Most importantly, we are left with an economy that has not yet even recovered from the 2020 recession, and has been badly distorted and unbalanced by the consumer price inflation that we have endured since.
If we compare the trend lines for nominal and reported “Real” GDP growth from 2017 against the actual values for both GDP figures, this becomes immediately clear.
Assuming all things had remained equal in the intervening years, nominal GDP is approximately 6.3% higher than we should have expected it to be, while “real” GDP is 2.5% lower. Moreover, because the reported “real” GDP growth is lower than the pre-2020 trend, all of the reported nominal GDP above the trend must be ascribed to inflation; it is merely price increases, not output increases.
This is how bad inflation is in the US economy. This is the damage being done by inflation. This is what the “experts” do their damnedest to ignore—which means it is something you absolutely should not ignore.
None of the underlying GDP data speaks to an economy that is strong, healthy, or robust. Rather, it all speaks to an economy that is stagnant, distorted, and unbalanced—the epitome of an economy in stagflationary recession.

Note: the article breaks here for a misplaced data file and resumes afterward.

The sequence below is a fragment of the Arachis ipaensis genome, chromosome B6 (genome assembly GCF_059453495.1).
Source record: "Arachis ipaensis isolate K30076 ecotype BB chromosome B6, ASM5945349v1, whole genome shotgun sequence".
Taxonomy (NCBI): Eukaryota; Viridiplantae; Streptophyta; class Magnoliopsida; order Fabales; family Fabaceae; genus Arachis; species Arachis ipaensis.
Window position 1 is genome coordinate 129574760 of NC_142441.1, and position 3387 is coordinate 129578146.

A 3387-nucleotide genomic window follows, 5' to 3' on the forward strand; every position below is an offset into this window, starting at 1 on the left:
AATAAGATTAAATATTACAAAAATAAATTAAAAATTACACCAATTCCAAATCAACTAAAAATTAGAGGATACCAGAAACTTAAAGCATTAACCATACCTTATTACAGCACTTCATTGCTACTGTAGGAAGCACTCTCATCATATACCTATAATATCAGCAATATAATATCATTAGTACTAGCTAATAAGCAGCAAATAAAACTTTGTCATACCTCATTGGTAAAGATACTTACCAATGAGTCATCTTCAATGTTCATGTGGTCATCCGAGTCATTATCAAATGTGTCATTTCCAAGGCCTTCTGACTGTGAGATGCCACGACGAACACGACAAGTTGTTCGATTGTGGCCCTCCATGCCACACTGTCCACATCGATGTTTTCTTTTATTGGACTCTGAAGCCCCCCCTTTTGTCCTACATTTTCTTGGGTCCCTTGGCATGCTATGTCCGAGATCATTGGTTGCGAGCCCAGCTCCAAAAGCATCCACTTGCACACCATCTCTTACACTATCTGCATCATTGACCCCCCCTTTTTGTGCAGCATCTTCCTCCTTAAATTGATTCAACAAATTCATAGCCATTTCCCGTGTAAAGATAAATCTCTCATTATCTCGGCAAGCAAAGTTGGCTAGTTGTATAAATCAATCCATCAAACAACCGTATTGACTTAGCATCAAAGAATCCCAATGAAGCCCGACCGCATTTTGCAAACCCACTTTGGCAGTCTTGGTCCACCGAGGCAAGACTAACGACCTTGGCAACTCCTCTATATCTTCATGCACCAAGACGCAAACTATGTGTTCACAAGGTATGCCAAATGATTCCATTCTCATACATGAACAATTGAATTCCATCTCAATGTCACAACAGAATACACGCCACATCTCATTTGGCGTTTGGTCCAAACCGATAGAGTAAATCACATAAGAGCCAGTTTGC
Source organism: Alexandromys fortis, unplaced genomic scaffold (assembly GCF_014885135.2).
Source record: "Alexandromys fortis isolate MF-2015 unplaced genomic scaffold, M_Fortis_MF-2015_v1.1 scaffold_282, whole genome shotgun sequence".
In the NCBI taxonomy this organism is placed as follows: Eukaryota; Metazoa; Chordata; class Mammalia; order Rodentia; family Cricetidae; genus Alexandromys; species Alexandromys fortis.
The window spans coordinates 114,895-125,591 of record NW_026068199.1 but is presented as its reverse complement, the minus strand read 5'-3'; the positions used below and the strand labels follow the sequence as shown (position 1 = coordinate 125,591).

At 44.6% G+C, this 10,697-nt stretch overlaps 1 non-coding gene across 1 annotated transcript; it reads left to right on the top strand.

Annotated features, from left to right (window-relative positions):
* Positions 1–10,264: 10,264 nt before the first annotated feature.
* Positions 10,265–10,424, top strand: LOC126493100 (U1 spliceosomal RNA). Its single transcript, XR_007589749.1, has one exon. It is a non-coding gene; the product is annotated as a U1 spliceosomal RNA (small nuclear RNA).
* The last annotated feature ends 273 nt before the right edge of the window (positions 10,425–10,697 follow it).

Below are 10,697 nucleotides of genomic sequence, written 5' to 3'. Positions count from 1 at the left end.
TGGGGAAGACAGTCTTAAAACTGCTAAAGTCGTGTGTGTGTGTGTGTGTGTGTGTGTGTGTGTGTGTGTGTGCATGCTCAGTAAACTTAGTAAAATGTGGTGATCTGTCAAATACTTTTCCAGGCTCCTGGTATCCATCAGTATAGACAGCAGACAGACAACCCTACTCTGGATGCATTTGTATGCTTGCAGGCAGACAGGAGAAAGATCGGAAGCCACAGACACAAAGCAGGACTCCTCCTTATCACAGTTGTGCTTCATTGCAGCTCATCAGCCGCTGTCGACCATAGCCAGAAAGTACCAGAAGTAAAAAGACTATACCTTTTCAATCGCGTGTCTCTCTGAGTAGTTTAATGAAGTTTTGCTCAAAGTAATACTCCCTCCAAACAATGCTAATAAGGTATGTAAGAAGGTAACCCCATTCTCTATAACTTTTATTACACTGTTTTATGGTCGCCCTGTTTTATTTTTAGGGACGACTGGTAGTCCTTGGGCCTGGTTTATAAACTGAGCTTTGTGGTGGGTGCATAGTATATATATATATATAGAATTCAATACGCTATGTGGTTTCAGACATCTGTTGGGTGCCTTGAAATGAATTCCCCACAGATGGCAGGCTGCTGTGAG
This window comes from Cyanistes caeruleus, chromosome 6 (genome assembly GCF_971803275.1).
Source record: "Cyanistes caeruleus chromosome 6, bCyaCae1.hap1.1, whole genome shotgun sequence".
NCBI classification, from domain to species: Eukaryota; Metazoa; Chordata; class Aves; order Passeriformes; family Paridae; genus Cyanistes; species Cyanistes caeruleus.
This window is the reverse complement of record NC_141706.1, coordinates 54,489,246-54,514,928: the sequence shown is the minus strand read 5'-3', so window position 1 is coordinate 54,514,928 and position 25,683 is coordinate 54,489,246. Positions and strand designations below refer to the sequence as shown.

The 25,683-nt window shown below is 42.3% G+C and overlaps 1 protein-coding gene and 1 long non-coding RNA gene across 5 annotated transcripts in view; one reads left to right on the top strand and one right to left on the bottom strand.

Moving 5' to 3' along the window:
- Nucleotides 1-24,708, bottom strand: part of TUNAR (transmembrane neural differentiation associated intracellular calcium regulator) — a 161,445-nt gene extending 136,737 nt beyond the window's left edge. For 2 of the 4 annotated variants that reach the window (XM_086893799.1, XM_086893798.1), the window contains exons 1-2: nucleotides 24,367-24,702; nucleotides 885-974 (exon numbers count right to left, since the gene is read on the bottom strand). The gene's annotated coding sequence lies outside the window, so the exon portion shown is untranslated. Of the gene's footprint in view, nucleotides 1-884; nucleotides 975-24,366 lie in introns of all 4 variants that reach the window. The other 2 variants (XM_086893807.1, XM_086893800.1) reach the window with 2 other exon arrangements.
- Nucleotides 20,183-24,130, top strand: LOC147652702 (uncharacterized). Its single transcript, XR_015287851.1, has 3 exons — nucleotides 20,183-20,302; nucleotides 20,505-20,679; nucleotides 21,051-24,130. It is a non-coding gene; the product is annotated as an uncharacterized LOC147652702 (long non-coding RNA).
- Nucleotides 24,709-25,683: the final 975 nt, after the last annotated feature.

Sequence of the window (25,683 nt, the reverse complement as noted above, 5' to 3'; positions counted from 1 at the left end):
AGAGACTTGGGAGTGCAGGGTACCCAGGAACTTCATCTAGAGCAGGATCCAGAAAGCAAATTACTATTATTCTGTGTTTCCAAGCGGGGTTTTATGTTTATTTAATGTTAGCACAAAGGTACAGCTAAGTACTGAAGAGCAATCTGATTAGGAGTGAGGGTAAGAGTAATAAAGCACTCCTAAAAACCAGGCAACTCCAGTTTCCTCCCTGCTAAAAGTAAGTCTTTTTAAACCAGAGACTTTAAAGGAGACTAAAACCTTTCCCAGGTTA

The bureaucrats and corruptocrats in President Asterisk’s regime will happily ignore this reality, and their supine lackeys in the corporate media will happily tell you, in the manner of the old joke, to believe them and not your lying eyes that see the evidence of an unhealthy economy every time you go shopping.
Yet when you look past the headline numbers the bureaucrats and corruptocrats love to highlight, when you drill into the details they’d rather you ignore, it becomes clear where the lies are being told. And they’re not being told by your own eyes.
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The expression “who ya gonna believe, me or your lying eyes?” has its roots in vaudevillian comic routines. One of the best renditions of this comes from the Marx Brothers movie “Duck Soup”, where Chico Marx’ character Chicolini attempts to bamboozle Margaret Dumont’s Gloria Teasedale with the question “Well, who ya gonna believe me or your own eyes?”
As with most things said by the Federal government, the ironies and malapropisms of vaudeville do more to explain them than mere objective analysis ever could.
I would explain it as a "shitty" economic year.
And it is about to get even "shittier."